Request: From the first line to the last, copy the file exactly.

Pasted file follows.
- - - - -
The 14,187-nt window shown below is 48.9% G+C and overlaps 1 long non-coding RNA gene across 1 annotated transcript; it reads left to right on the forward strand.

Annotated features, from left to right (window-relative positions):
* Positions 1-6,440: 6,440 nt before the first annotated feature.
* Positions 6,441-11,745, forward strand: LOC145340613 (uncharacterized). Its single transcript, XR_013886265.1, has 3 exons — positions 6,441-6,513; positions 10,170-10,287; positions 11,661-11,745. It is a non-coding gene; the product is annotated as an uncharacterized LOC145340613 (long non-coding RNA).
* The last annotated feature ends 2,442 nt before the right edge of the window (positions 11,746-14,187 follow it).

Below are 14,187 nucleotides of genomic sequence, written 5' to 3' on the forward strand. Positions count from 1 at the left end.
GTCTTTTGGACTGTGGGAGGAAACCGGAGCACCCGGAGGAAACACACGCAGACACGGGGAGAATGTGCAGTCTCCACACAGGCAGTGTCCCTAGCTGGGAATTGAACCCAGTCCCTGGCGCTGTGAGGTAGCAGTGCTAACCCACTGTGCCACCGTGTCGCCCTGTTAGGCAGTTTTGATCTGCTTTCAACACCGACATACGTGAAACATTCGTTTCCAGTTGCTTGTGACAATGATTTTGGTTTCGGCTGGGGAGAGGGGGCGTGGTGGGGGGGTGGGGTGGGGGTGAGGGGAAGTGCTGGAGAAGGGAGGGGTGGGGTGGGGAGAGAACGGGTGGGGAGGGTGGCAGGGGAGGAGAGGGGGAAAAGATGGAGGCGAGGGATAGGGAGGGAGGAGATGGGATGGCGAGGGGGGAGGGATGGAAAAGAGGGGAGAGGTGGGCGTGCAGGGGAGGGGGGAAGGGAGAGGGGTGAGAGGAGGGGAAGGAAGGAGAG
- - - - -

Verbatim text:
The 14,187-nt window shown below is 48.9% G+C and overlaps 1 long non-coding RNA gene across 1 annotated transcript; it reads left to right on the forward strand.

Annotated features, from left to right (window-relative positions):
* Positions 1-6,440: 6,440 nt before the first annotated feature.
* Positions 6,441-11,745, forward strand: LOC145340613 (uncharacterized). Its single transcript, XR_013886265.1, has 3 exons — positions 6,441-6,513; positions 10,170-10,287; positions 11,661-11,745. It is a non-coding gene; the product is annotated as an uncharacterized LOC145340613 (long non-coding RNA).
* The last annotated feature ends 2,442 nt before the right edge of the window (positions 11,746-14,187 follow it).

Below are 14,187 nucleotides of genomic sequence, written 5' to 3' on the forward strand. Positions count from 1 at the left end.
GTCTTTTGGACTGTGGGAGGAAACCGGAGCACCCGGAGGAAACACACGCAGACACGGGGAGAATGTGCAGTCTCCACACAGGCAGTGTCCCTAGCTGGGAATTGAACCCAGTCCCTGGCGCTGTGAGGTAGCAGTGCTAACCCACTGTGCCACCGTGTCGCCCTGTTAGGCAGTTTTGATCTGCTTTCAACACCGACATACGTGAAACATTCGTTTCCAGTTGCTTGTGACAATGATTTTGGTTTCGGCTGGGGAGAGGGGGCGTGGTGGGGGGGTGGGGTGGGGGTGAGGGGAAGTGCTGGAGAAGGGAGGGGTGGGGTGGGGAGAGAACGGGTGGGGAGGGTGGCAGGGGAGGAGAGGGGGAAAAGATGGAGGCGAGGGATAGGGAGGGAGGAGATGGGATGGCGAGGGGGGAGGGATGGAAAAGAGGGGAGAGGTGGGCGTGCAGGGGAGGGGGGAAGGGAGAGGGGTGAGAGGAGGGGAAGGAAGGAGAG